Modern PreSales Definition – Far Beyond Technical Sales

Presales is often described as a sales supporting role – but its not! Presales is all about empowering and educating your buyers.

Instead of primarily focusing on your duties along the sales cycle, it is more important to enable your buying champions to accomplish all their challenges throughout their buying journey! You are supposed to become their sparring partner and advance together towards accomplishing their objectives and overcoming all obstacles during their purchase.

Presales means guiding your buyers through their buying journey and proactively anticipating challenges that might occur. Its far more than technical sales and knowing about your solution. It is knowing about your buyers’ needs and being an expert how to successfully advance to the finishing line.

Looking just at the job title of a presales consultant, their primary mission is relatively clear: carrying out a set of sales supporting activities before a customer is being acquired. Presales is supposed to support account and sales executives by taking over the role of the technical and product expert.

Beyond a shadow of a doubt, presales is part of a wider sales organization in order to make more sales and increase efficiency.

But most importantly, a highly skilled presales consultants needs to take care of their clients and their respective needs!

Presales might be described as a sales supporting role – but in my opinion, it is clearly not (just that).

Supporting sales is just a tiny fraction of what presales is supposed to do. Instead, it has to be their key objective to support their clients with know-how and expertise to advance them throughout their buying journey. As a presales consultant, it is your role to enable your buying champion to sell your product internally and become their sparring partner along their buying journey.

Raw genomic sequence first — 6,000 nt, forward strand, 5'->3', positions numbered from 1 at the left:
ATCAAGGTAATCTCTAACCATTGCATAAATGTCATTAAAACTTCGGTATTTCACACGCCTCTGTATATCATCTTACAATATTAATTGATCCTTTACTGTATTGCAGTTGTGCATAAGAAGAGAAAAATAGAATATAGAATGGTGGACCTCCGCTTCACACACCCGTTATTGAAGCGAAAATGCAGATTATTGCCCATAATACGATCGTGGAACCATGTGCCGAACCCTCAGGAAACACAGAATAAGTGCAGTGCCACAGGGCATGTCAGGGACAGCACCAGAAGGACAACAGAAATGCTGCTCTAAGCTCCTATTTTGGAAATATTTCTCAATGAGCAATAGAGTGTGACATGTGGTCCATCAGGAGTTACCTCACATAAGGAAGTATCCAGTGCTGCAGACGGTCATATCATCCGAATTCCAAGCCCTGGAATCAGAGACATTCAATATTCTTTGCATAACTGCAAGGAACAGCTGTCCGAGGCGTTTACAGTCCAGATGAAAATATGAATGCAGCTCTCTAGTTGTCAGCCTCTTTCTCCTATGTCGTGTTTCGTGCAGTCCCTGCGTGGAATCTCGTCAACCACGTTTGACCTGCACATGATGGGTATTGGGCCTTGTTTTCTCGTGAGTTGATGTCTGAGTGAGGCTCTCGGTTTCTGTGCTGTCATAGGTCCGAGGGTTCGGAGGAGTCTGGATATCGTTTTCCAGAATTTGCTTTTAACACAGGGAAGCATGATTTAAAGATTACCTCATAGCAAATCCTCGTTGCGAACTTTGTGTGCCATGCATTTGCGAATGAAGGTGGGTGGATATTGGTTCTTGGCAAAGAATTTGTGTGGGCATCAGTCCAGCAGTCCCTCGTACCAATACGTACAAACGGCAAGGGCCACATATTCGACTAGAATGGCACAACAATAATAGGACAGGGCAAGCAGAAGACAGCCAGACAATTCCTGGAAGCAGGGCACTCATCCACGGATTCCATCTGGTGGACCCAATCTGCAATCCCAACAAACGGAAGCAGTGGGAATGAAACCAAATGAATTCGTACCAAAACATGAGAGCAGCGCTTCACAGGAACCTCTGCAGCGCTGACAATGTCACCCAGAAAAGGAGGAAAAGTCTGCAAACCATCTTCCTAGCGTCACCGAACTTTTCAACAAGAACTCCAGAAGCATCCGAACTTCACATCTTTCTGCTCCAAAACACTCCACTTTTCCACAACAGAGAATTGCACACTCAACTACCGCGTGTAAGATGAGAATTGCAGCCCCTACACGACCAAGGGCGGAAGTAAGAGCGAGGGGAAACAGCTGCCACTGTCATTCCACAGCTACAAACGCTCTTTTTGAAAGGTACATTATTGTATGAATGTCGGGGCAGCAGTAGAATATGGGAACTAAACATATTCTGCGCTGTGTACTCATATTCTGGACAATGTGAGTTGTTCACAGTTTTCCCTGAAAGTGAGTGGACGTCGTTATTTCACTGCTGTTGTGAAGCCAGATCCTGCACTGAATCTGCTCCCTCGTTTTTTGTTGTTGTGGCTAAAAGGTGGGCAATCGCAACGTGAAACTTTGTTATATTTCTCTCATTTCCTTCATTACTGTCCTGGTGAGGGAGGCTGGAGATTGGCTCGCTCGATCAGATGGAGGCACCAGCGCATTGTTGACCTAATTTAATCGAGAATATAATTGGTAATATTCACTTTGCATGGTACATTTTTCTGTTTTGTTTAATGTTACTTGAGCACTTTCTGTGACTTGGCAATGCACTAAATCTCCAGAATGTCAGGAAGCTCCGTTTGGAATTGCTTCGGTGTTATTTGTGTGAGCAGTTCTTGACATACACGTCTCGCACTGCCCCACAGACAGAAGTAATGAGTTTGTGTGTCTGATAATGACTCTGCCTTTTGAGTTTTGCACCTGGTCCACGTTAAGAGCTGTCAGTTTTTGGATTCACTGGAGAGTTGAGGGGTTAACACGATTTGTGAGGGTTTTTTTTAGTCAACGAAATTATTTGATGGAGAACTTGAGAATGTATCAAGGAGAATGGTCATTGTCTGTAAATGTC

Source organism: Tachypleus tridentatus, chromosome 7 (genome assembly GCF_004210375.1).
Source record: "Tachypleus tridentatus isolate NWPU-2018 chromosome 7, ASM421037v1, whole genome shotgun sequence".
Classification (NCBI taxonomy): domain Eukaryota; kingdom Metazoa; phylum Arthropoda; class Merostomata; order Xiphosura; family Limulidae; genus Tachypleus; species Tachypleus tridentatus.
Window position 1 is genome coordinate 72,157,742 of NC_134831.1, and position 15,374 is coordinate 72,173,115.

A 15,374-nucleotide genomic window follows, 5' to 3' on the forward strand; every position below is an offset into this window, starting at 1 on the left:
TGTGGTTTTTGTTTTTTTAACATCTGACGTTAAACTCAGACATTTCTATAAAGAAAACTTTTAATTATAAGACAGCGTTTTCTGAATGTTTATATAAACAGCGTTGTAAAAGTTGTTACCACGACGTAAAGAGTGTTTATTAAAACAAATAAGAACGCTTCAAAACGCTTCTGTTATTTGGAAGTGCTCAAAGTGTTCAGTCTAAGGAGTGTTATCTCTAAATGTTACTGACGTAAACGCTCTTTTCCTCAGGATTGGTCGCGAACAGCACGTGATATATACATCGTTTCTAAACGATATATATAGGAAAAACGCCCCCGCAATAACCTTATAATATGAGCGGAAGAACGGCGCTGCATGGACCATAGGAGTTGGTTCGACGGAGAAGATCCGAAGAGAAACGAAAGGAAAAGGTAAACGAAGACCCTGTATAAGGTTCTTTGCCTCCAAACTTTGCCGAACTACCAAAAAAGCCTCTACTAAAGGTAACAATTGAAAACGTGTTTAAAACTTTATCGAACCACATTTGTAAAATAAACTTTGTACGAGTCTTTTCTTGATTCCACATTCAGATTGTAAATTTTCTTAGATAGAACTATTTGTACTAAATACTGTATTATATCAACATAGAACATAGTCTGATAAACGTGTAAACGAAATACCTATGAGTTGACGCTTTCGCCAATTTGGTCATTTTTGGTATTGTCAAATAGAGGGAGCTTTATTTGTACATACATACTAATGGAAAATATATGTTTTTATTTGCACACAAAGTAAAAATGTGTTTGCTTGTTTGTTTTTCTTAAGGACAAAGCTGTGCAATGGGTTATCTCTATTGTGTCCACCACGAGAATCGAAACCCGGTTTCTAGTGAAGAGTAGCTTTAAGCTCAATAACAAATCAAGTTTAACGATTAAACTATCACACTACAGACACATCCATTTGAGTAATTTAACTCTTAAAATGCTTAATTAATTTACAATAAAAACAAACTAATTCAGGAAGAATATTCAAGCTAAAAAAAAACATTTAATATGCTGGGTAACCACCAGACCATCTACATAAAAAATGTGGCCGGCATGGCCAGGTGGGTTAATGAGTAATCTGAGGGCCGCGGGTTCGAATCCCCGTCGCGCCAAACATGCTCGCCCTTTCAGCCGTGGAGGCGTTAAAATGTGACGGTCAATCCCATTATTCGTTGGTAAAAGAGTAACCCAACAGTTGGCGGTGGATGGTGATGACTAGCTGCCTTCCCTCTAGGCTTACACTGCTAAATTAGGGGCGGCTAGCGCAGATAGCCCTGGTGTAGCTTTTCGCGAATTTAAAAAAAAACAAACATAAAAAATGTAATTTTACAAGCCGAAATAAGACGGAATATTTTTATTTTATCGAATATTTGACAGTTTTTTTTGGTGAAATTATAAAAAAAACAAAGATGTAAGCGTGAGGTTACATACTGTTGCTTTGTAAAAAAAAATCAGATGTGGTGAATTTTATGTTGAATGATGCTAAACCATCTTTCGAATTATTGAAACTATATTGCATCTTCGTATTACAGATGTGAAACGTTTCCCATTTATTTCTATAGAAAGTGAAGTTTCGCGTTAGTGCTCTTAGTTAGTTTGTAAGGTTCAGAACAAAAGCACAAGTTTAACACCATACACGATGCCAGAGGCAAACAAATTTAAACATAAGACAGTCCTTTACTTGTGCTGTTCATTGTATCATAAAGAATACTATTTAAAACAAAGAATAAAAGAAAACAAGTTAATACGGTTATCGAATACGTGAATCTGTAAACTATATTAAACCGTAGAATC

Presales resources spent for certain activities

Selling enterprise and B2B-software sales has become a lengthy and tedious process. Depending on the level of complexity of your product, the deal size and number of decision makers involved, sales cycles can easily take months if not years until final signature. And the longer it takes, the more likely it is that the deal gets cancelled for reasons beyond our control and imagination (recession, corona, M&As).

What can be super frustrating from a sales point of view is pretty much the same from a buyer’s perspective. Whilst selling complex software solutions has become more challenging than ever before – so has purchasing!

On the one hand, prospective buyers do have more information available than ever before thanks to the world wide web and boom of content marketing. On the other hand, this can easily lead to information overflow and the paradox of choice.

Instead of feeling empowered by all the input, buyers become paralyzed and overwhelmed, not being able to process all data. Instead of making meaningful progress its is very likely your potential leads are getting lost in detail. Once they have consumed a certain number of information, “FOMO” kicks in they might be missing out on other relevant that could undermine their recommendation and management summary for their line manager.

Things get even worse looking at a topic that has been coined as “Group Buying Dysfunction”. Since years, the number of decision makers involved in a B2B-software purchase has been steadily increasing. Today, the average number of decision makers is somewhere between 6 to 10!

With just six stakeholders involved, your chances of closing the deal are automatically down by 68%! The reason for that is simple: internal misalignment. Divergence in personal and organizational priorities makes it difficult for buying groups to agree to anything.

Procurement is looking for the most cost-effective solution, IT sec wants to make sure your data is hosted in the most secure way and someone else wants to give the business to a friend working at one potential supplier.

Gartner has illustrated today’s buying journey in the acurate but frightening map below. What might have been a linear process in the past has turned into a labyrinth of dead ends and endless revisions: